The word “irremediable suffering” has a very specific definition. “Irremediable physical suffering” means an animal who has a poor or grave prognosis for being able to live without severe, unremitting pain even with prompt, necessary, and comprehensive veterinary care. (There is no such thing as irremediable psychological suffering.) As used by many No Kill Naysayers in Austin (and increasingly elsewhere), however, the term “suffering” has been corrupted and become little more than a euphemism for convenience killing.

Austin success, it’s decline in killing, is tremendous. At one time, the city shelter was itself committing animal cruelty. At another, it was ignoring the rights of its neediest animals by killing them, while attacking Austin Pets Alive, the agency doing the lion’s share of the work of saving them. Today, it has a robust partnership where both agencies are true partners in lifesaving who put animals first. Yet people are still complaining, still casting aspersions, still casting about looking to return the community to the days of true suffering: mass killing.

For me, operational challenges aside, I found Austin a revelation. I’ve said it before and I’ll say it again: Austin now has the leadership it deserves.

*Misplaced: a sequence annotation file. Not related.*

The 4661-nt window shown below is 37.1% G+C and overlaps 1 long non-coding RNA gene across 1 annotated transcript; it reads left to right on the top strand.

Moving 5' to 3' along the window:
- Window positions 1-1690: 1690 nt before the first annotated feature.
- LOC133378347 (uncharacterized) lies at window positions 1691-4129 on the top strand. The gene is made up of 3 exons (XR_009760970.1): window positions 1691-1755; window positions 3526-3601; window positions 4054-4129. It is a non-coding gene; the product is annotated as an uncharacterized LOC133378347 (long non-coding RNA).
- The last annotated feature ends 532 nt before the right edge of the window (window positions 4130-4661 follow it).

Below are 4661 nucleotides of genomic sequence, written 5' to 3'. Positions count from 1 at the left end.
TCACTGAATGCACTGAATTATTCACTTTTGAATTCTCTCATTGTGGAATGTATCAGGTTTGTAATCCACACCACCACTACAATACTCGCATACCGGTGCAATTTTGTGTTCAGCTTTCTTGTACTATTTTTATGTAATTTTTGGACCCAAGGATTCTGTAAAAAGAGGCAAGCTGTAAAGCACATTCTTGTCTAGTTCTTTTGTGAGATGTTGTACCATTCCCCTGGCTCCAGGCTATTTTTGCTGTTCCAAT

And Austin Pets Alive finally has city shelter leadership that respects and appreciates, rather than condemns and undermines, their immense contribution to No Kill in the city.

Of course, I would be remiss if I did not also mention the tremendous work of the rescuers, staff, volunteers, and everyone else making a lifesaving difference in the city.

I would also be remiss if I did not also mention the vegan donuts:

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The delicious veggie burgers:

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The seitan sandwiches and lots and lots of French fries. With its commitment to animals in and increasingly out of shelters, Austin, TX, is truly one of the finest cities in America.

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Best Friends Drops the Ball in Wisconsin

January 16, 2016 by  

Seeks to weaken protections for shelter animals.